Use of fast-sequence spine MRI in pediatric patients

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  • 1 Department of Neurological Surgery and
  • 2 Mallinckrodt Institute of Radiology, Washington University School of Medicine, St. Louis, Missouri; and
  • 3 Department of Neurosurgery, Johns Hopkins School of Medicine, Baltimore, Maryland
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OBJECTIVE

The immediate and long-term risk of anesthesia in the pediatric population is controversial. Traditional spine MRI protocols require the patient to remain still during the examination, and in young children this frequently results in the need for sedation administration. The authors’ goal was to develop an abbreviated spine MRI protocol to reduce sedation administration in young patients undergoing spine MRI.

METHODS

After IRB approval, the medical records of all pediatric patients who underwent a fast spine MRI protocol between 2017 and 2019 were reviewed. The protocol consisted of T2-weighted half-Fourier acquisition single-shot turbo spin echo, T1-weighted turbo spin echo, and T2-weighted STIR sequences acquired in the sagittal plane. The total acquisition time was 2 minutes with no single sequence acquisition longer than 60 seconds. Interpretability of the scans was assessed in accordance with the radiology report in conjunction with the neurosurgeon’s clinical notes.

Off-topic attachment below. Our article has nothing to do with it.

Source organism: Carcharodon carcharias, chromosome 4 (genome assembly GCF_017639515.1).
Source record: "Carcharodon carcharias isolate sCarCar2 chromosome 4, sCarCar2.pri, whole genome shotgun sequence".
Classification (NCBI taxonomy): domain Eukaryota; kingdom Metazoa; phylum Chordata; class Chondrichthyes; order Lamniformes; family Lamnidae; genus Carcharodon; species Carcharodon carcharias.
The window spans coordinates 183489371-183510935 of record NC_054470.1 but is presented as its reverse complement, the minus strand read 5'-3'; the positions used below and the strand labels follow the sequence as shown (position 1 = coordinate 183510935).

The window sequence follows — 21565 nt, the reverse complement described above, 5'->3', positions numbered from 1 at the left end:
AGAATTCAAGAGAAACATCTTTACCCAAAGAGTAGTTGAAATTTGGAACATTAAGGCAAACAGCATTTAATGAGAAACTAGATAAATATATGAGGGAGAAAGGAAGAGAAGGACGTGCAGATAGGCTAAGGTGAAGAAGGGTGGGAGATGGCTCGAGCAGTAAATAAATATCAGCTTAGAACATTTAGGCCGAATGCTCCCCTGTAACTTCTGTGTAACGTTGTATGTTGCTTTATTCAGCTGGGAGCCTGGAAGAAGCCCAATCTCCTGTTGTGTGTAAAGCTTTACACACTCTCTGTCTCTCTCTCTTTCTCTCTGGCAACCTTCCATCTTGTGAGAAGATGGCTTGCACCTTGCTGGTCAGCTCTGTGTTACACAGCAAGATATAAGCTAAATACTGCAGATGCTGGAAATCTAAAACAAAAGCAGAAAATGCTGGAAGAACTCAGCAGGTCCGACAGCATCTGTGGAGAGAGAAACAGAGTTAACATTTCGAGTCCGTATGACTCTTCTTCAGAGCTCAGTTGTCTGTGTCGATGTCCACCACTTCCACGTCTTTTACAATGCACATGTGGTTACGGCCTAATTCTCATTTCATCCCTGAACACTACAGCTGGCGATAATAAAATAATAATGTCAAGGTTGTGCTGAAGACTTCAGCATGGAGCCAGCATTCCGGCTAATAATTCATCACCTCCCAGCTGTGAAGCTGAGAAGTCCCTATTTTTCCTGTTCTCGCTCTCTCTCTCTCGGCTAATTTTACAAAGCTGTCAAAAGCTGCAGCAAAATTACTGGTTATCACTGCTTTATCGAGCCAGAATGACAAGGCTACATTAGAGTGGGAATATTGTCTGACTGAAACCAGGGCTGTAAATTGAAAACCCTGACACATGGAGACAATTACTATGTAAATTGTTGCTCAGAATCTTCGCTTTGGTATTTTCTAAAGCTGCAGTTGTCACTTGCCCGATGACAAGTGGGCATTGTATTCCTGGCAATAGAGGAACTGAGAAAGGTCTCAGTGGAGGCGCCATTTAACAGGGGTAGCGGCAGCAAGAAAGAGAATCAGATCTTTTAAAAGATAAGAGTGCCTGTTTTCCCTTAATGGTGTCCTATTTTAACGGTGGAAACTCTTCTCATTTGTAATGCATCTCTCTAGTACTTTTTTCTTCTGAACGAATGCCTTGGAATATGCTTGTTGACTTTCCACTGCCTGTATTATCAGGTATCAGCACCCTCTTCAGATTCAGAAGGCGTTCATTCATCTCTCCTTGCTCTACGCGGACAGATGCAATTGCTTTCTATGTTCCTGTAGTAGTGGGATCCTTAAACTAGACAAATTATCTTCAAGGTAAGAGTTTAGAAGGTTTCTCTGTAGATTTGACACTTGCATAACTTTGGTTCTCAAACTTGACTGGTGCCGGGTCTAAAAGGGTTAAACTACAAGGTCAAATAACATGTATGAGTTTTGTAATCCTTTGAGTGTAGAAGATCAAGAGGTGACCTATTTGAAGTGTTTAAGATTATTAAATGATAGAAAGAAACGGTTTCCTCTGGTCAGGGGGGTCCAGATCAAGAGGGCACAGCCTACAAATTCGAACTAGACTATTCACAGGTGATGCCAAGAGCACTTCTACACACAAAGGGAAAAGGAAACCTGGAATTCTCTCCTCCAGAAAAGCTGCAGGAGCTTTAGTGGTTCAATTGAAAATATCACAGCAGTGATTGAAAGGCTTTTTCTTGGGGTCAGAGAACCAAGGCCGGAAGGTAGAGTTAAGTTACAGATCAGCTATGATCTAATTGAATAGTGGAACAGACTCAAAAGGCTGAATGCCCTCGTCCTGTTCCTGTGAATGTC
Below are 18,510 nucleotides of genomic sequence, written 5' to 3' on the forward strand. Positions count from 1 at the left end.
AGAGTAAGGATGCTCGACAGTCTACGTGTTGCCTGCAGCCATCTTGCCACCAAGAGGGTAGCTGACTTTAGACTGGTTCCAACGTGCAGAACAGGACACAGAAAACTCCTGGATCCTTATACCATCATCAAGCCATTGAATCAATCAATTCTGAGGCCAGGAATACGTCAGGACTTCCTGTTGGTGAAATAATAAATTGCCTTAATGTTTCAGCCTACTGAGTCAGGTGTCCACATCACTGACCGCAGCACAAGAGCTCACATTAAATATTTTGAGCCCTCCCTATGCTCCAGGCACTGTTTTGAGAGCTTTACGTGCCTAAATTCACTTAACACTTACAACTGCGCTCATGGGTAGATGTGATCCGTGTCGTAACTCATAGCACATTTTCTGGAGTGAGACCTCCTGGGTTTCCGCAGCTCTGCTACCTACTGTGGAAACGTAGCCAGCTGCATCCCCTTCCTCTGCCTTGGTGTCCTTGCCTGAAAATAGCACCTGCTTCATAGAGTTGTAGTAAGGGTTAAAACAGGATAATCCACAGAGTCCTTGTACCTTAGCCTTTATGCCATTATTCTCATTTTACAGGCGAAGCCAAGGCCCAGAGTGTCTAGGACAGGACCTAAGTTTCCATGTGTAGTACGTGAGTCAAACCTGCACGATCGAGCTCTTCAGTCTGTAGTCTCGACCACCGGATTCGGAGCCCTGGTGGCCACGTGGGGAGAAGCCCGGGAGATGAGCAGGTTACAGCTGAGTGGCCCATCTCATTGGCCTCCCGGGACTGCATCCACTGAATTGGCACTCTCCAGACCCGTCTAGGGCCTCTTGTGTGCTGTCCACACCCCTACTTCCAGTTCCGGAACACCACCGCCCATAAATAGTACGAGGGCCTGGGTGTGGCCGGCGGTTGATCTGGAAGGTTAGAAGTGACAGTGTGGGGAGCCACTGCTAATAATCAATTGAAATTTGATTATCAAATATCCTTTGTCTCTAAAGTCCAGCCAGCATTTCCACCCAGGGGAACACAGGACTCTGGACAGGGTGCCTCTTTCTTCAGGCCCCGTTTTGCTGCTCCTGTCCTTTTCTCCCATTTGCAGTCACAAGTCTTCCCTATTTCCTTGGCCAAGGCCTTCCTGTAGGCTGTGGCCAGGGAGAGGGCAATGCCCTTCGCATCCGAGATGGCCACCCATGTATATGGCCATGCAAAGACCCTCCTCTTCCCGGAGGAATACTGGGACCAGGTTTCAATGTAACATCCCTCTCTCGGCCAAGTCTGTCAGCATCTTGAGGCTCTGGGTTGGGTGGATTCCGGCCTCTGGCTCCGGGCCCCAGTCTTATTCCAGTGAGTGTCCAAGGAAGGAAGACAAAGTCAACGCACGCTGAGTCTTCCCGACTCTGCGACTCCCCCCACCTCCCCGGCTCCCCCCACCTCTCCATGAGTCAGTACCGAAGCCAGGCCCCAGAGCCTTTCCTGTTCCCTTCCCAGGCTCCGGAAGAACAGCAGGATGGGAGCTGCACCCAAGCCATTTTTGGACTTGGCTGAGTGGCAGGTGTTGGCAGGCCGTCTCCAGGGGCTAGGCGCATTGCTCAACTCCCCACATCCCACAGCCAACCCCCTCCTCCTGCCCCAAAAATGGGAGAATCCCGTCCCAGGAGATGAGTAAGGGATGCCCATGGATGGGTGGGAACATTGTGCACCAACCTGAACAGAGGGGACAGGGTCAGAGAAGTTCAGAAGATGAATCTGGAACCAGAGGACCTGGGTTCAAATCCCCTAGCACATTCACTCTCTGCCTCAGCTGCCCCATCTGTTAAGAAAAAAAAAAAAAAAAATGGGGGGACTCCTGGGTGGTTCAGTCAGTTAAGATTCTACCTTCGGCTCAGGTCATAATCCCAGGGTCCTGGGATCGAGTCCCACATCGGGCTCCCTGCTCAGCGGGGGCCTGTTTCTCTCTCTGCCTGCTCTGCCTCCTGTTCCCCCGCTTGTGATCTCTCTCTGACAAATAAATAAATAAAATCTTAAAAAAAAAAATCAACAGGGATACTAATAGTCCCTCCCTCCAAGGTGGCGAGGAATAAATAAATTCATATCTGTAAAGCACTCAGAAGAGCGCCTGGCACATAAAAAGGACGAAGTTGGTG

RESULTS

A total of 47 fast spine MRI sessions were performed in 45 patients. The median age at the time of the MRI was 2.4 years (25th–75th quartile, 1.1–4.3 years; range 0.16–18.58 years). The most common indication for imaging was to rule out or follow a known syrinx (n = 30), followed by the need to rule out or follow known spinal dysraphism (n = 22). There were no uninterpretable or unusable scans. Eight of 47 scans were noted to have moderate motion artifact limitations with respect to the quality of the scan. Seven patients underwent a subsequent MRI with a sedated standard spine protocol within 1 year from the fast scan, which confirmed the findings on the fast MRI protocol with no new findings identified.

CONCLUSIONS

The authors report the first pediatric series of a fast spine MRI protocol for use in young patients. The protocol does not require sedation and is able to identify and monitor syrinx, spinal dysraphism, and potentially other intraspinal anomalies.

ABBREVIATIONS fsMRI = fast-sequence MRI; HASTE = half-Fourier acquisition single-shot turbo spin echo; IPAT = integrated parallel imaging technique; SPACE = sampling perfection with application-optimized contrasts using different flip-angle evolutions.

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Contributor Notes

Correspondence Jennifer M. Strahle: Washington University in St. Louis, MO. strahlej@wustl.edu.

INCLUDE WHEN CITING Published online September 18, 2020; DOI: 10.3171/2020.5.PEDS20137.

Disclosures Dr. Limbrick received support of a non–study-related clinical or research effort that he oversaw from Medtronic, Inc., and Microbot Medical, Inc. Dr. McKinstry received travel and meal expenses from Siemens Healthineers.

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